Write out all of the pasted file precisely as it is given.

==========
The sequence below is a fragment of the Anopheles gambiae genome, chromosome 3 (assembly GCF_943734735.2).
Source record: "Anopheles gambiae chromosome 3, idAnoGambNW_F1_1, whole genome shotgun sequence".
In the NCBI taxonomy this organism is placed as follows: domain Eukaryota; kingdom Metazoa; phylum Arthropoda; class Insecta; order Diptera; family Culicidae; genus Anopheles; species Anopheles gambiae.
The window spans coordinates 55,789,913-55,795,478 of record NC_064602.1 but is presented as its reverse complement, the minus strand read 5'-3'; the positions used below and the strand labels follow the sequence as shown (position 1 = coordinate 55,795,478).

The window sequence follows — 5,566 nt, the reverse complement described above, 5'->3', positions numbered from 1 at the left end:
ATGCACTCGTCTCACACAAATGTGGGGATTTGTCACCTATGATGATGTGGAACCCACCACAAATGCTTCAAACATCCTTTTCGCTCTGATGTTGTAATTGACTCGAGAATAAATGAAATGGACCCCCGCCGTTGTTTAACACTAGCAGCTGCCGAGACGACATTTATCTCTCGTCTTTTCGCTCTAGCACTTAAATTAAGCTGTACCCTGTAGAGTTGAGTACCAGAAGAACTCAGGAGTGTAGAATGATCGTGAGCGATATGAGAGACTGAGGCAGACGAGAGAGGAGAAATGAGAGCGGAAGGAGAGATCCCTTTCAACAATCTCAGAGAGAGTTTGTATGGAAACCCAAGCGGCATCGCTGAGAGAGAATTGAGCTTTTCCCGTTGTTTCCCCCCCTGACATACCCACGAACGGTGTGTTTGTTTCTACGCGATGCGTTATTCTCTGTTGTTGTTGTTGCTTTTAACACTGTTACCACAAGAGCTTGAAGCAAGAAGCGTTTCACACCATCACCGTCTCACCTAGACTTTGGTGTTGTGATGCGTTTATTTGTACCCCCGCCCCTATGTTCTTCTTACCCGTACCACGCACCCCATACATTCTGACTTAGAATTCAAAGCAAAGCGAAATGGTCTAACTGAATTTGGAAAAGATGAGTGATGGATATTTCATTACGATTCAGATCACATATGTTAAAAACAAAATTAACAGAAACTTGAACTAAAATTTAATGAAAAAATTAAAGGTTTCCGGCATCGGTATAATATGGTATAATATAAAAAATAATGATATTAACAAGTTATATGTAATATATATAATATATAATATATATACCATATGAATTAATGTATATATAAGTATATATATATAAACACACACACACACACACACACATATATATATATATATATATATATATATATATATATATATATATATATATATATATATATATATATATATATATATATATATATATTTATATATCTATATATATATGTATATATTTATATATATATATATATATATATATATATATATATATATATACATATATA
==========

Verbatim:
The sequence below is a fragment of the Anopheles gambiae genome, chromosome 3 (assembly GCF_943734735.2).
Source record: "Anopheles gambiae chromosome 3, idAnoGambNW_F1_1, whole genome shotgun sequence".
In the NCBI taxonomy this organism is placed as follows: domain Eukaryota; kingdom Metazoa; phylum Arthropoda; class Insecta; order Diptera; family Culicidae; genus Anopheles; species Anopheles gambiae.
The window spans coordinates 55,789,913-55,795,478 of record NC_064602.1 but is presented as its reverse complement, the minus strand read 5'-3'; the positions used below and the strand labels follow the sequence as shown (position 1 = coordinate 55,795,478).

The window sequence follows — 5,566 nt, the reverse complement described above, 5'->3', positions numbered from 1 at the left end:
ATGCACTCGTCTCACACAAATGTGGGGATTTGTCACCTATGATGATGTGGAACCCACCACAAATGCTTCAAACATCCTTTTCGCTCTGATGTTGTAATTGACTCGAGAATAAATGAAATGGACCCCCGCCGTTGTTTAACACTAGCAGCTGCCGAGACGACATTTATCTCTCGTCTTTTCGCTCTAGCACTTAAATTAAGCTGTACCCTGTAGAGTTGAGTACCAGAAGAACTCAGGAGTGTAGAATGATCGTGAGCGATATGAGAGACTGAGGCAGACGAGAGAGGAGAAATGAGAGCGGAAGGAGAGATCCCTTTCAACAATCTCAGAGAGAGTTTGTATGGAAACCCAAGCGGCATCGCTGAGAGAGAATTGAGCTTTTCCCGTTGTTTCCCCCCCTGACATACCCACGAACGGTGTGTTTGTTTCTACGCGATGCGTTATTCTCTGTTGTTGTTGTTGCTTTTAACACTGTTACCACAAGAGCTTGAAGCAAGAAGCGTTTCACACCATCACCGTCTCACCTAGACTTTGGTGTTGTGATGCGTTTATTTGTACCCCCGCCCCTATGTTCTTCTTACCCGTACCACGCACCCCATACATTCTGACTTAGAATTCAAAGCAAAGCGAAATGGTCTAACTGAATTTGGAAAAGATGAGTGATGGATATTTCATTACGATTCAGATCACATATGTTAAAAACAAAATTAACAGAAACTTGAACTAAAATTTAATGAAAAAATTAAAGGTTTCCGGCATCGGTATAATATGGTATAATATAAAAAATAATGATATTAACAAGTTATATGTAATATATATAATATATAATATATATACCATATGAATTAATGTATATATAAGTATATATATATAAACACACACACACACACACACACATATATATATATATATATATATATATATATATATATATATATATATATATATATATATATATATATATATATATATATATATATATTTATATATCTATATATATATGTATATATTTATATATATATATATATATATATATATATATATATATATATACATATATA